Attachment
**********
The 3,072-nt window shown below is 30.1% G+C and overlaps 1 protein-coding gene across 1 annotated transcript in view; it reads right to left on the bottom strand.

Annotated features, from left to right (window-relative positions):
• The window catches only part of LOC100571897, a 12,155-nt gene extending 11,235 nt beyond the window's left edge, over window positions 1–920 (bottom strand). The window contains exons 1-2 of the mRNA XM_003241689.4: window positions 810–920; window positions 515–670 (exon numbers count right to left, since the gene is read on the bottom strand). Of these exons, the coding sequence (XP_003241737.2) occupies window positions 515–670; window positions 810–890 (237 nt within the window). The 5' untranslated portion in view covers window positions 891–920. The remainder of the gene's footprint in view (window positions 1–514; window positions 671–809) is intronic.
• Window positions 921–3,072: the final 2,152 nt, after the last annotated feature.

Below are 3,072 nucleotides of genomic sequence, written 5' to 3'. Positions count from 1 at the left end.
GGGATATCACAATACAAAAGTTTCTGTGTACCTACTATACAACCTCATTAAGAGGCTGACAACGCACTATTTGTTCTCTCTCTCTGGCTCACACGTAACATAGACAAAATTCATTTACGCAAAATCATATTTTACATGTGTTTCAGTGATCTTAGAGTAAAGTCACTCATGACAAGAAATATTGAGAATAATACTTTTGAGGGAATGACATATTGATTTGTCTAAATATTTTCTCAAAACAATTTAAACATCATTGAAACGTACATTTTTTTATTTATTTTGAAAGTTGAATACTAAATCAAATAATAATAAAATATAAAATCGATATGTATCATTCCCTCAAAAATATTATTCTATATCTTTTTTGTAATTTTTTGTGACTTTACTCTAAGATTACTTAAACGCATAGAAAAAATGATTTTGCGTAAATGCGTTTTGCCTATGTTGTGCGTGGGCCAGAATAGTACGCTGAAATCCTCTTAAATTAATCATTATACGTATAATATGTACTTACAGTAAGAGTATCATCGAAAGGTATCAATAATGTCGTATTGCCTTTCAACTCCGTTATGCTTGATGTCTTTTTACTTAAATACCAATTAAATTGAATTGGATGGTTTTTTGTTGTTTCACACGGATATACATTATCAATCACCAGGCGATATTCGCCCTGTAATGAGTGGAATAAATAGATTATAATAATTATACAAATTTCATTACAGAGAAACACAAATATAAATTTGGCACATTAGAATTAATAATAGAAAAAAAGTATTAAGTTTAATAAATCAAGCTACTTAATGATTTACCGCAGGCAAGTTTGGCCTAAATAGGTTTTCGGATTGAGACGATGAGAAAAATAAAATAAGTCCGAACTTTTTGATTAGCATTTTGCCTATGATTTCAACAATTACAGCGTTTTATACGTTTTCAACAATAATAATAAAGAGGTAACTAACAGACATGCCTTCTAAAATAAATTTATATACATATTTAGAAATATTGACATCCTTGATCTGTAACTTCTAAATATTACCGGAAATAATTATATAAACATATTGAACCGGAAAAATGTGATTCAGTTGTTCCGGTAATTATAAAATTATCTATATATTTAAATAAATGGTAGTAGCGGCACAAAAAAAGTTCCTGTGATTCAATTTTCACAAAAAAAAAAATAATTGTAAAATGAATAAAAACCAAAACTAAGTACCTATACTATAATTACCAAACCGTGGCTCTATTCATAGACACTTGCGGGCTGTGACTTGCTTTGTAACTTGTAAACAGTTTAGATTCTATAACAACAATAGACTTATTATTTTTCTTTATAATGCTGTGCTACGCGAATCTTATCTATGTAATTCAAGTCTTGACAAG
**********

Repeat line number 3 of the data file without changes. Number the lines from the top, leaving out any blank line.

• The window catches only part of LOC100571897, a 12,155-nt gene extending 11,235 nt beyond the window's left edge, over window positions 1–920 (bottom strand). The window contains exons 1-2 of the mRNA XM_003241689.4: window positions 810–920; window positions 515–670 (exon numbers count right to left, since the gene is read on the bottom strand). Of these exons, the coding sequence (XP_003241737.2) occupies window positions 515–670; window positions 810–890 (237 nt within the window). The 5' untranslated portion in view covers window positions 891–920. The remainder of the gene's footprint in view (window positions 1–514; window positions 671–809) is intronic.